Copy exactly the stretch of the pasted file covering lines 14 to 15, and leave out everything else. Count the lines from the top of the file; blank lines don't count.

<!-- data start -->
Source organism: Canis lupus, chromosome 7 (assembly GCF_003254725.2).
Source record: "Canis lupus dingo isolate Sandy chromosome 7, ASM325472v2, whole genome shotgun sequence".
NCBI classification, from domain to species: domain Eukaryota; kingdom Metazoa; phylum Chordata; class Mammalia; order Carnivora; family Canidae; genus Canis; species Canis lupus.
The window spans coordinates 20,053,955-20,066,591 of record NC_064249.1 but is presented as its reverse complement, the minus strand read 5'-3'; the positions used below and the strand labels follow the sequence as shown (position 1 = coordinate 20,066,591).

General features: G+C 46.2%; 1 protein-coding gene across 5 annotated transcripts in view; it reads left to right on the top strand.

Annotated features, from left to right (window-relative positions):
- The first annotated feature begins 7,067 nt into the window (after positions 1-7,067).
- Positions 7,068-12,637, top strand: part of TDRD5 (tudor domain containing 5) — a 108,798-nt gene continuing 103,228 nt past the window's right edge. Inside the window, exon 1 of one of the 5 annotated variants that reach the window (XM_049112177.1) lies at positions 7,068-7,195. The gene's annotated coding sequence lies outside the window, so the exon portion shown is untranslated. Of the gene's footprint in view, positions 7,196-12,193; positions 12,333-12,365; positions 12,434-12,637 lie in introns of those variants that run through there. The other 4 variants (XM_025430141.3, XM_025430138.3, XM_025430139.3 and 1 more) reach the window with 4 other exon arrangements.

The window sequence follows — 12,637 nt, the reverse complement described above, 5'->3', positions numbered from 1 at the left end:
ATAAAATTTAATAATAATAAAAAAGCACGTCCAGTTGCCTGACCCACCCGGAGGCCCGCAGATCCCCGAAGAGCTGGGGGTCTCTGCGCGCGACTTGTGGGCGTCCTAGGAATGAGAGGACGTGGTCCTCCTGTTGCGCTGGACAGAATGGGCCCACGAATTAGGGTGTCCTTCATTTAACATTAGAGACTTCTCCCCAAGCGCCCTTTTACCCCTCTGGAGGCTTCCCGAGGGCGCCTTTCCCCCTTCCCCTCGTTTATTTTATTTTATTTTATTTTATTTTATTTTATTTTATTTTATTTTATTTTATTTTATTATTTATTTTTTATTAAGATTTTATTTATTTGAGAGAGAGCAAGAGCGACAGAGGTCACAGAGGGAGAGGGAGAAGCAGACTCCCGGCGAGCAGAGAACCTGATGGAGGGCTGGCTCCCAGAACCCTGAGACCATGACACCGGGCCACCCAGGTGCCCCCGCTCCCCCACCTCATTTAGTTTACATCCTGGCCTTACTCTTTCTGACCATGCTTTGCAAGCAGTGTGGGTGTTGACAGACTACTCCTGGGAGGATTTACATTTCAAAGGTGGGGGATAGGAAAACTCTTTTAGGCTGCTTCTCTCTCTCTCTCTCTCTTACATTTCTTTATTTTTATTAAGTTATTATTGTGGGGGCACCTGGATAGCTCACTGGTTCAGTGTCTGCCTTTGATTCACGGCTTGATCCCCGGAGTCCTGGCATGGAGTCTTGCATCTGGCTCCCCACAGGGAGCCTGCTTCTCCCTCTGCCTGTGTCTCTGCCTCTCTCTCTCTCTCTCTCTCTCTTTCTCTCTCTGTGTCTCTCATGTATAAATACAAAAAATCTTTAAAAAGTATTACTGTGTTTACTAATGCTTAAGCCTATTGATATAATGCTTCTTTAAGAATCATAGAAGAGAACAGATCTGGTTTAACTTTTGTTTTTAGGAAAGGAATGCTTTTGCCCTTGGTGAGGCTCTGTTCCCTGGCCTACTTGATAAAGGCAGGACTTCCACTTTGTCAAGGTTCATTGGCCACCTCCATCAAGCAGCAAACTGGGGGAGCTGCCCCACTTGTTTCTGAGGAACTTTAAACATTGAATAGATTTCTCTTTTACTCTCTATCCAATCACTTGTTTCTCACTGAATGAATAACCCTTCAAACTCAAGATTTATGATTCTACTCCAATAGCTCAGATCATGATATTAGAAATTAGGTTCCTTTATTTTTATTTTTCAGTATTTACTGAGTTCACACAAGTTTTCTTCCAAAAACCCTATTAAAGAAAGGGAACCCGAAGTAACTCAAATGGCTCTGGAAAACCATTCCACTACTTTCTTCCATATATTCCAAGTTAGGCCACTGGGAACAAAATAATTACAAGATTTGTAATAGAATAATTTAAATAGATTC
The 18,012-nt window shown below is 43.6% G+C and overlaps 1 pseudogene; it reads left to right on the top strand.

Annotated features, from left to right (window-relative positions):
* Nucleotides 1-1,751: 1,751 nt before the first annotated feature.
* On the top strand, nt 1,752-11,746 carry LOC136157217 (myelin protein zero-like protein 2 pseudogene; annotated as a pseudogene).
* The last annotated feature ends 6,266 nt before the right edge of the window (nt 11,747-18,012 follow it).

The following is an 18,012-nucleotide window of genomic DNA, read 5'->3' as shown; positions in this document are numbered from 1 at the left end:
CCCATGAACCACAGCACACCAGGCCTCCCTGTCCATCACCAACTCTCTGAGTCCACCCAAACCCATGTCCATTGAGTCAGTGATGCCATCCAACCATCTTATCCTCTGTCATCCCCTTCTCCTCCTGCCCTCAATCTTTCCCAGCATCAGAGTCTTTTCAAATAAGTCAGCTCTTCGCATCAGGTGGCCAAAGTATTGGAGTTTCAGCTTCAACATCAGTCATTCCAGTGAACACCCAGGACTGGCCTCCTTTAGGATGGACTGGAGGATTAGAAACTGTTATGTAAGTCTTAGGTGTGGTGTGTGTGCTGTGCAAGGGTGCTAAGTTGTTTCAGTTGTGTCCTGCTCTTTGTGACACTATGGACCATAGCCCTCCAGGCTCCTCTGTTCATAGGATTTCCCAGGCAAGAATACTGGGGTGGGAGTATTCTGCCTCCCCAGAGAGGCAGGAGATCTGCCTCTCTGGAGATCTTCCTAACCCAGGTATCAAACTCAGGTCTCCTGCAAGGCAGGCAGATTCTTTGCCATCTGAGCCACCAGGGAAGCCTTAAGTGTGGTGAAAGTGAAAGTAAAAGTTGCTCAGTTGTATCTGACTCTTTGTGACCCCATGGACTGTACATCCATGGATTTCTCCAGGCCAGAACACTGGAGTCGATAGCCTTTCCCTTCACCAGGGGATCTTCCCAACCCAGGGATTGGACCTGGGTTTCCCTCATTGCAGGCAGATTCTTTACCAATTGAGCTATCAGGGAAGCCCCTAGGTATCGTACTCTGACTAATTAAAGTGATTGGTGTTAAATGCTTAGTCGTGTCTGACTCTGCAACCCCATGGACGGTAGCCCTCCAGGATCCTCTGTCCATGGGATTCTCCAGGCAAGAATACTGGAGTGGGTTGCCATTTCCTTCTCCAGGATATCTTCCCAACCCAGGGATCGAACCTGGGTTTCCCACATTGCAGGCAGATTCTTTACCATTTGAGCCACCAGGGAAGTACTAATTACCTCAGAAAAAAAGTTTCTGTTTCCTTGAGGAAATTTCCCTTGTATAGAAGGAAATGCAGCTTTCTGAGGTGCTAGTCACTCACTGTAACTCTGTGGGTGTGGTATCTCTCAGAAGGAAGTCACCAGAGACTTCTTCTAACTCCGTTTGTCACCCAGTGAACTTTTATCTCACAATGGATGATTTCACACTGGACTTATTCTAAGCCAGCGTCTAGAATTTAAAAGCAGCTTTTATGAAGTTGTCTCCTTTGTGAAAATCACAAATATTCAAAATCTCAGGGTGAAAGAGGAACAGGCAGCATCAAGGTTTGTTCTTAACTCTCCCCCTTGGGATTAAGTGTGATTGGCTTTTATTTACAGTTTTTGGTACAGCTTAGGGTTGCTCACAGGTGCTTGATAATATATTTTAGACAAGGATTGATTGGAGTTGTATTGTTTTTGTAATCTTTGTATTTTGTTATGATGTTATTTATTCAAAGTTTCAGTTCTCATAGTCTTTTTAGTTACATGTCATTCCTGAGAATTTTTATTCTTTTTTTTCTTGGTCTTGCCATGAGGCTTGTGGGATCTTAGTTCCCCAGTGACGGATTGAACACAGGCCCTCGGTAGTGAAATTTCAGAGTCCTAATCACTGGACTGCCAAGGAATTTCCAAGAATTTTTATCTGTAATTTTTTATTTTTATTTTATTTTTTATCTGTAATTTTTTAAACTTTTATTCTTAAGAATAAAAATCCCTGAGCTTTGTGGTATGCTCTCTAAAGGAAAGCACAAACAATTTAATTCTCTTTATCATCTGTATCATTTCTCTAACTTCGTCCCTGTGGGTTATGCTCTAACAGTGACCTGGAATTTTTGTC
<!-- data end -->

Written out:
* On the top strand, nt 1,752-11,746 carry LOC136157217 (myelin protein zero-like protein 2 pseudogene; annotated as a pseudogene).
* The last annotated feature ends 6,266 nt before the right edge of the window (nt 11,747-18,012 follow it).